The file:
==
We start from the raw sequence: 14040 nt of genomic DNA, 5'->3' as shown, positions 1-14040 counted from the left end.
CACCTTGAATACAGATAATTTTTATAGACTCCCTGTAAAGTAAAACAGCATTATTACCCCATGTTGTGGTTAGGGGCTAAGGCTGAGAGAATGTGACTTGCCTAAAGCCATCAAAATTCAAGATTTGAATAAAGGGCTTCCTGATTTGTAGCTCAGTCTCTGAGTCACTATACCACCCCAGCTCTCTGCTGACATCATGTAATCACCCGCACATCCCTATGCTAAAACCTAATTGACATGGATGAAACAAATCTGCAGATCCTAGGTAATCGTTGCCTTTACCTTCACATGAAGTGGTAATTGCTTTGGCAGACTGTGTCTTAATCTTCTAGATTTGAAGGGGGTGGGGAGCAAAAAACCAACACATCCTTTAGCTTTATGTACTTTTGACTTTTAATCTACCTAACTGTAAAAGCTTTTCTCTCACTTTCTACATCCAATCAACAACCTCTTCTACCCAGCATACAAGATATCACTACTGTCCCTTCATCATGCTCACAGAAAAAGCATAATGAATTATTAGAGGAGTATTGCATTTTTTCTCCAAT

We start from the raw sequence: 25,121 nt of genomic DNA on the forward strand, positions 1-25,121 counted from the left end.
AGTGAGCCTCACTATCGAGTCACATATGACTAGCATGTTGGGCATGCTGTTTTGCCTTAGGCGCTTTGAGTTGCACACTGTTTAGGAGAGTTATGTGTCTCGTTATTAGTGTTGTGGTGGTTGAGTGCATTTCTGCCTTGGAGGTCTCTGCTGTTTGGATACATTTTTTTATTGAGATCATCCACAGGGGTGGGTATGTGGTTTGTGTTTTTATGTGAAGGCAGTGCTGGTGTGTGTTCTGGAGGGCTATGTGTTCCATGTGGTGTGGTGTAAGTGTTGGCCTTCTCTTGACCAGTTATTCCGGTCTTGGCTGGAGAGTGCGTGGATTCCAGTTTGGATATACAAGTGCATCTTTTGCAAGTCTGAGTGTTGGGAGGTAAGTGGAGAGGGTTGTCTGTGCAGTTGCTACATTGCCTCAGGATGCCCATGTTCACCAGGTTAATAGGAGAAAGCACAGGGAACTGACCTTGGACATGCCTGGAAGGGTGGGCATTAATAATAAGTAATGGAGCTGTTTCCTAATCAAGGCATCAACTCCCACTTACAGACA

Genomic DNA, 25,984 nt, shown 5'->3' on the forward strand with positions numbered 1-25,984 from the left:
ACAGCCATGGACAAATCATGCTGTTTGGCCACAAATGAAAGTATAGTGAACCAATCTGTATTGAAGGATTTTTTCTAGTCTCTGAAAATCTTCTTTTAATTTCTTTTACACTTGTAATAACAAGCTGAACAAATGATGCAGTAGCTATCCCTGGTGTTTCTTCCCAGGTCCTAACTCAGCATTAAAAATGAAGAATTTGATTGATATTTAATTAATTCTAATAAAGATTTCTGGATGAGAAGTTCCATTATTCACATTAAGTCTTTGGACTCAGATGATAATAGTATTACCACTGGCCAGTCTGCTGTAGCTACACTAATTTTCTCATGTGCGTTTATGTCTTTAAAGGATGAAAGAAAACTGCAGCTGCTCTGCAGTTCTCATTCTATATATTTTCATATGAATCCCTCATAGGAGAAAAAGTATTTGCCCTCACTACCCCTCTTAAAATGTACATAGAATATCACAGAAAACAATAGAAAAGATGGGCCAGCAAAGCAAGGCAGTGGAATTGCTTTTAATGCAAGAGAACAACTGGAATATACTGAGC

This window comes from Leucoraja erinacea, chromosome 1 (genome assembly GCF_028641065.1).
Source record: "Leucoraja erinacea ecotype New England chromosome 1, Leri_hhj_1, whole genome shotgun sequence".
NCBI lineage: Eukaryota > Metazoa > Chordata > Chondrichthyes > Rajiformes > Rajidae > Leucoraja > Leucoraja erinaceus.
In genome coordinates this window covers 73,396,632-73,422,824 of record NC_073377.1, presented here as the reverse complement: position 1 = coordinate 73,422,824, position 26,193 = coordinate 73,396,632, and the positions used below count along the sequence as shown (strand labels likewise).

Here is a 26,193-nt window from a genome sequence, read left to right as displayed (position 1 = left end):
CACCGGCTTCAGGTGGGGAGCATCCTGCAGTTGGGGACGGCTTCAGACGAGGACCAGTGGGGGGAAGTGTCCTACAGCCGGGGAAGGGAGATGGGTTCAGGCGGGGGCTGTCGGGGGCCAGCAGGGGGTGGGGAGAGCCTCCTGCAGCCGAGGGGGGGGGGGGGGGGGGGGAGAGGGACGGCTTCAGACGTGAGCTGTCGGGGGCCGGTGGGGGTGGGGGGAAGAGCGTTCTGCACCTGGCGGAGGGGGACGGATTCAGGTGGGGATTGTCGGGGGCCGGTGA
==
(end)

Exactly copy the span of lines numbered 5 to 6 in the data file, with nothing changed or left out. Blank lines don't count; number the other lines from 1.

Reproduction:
Genomic DNA, 25,984 nt, shown 5'->3' on the forward strand with positions numbered 1-25,984 from the left:
ACAGCCATGGACAAATCATGCTGTTTGGCCACAAATGAAAGTATAGTGAACCAATCTGTATTGAAGGATTTTTTCTAGTCTCTGAAAATCTTCTTTTAATTTCTTTTACACTTGTAATAACAAGCTGAACAAATGATGCAGTAGCTATCCCTGGTGTTTCTTCCCAGGTCCTAACTCAGCATTAAAAATGAAGAATTTGATTGATATTTAATTAATTCTAATAAAGATTTCTGGATGAGAAGTTCCATTATTCACATTAAGTCTTTGGACTCAGATGATAATAGTATTACCACTGGCCAGTCTGCTGTAGCTACACTAATTTTCTCATGTGCGTTTATGTCTTTAAAGGATGAAAGAAAACTGCAGCTGCTCTGCAGTTCTCATTCTATATATTTTCATATGAATCCCTCATAGGAGAAAAAGTATTTGCCCTCACTACCCCTCTTAAAATGTACATAGAATATCACAGAAAACAATAGAAAAGATGGGCCAGCAAAGCAAGGCAGTGGAATTGCTTTTAATGCAAGAGAACAACTGGAATATACTGAGC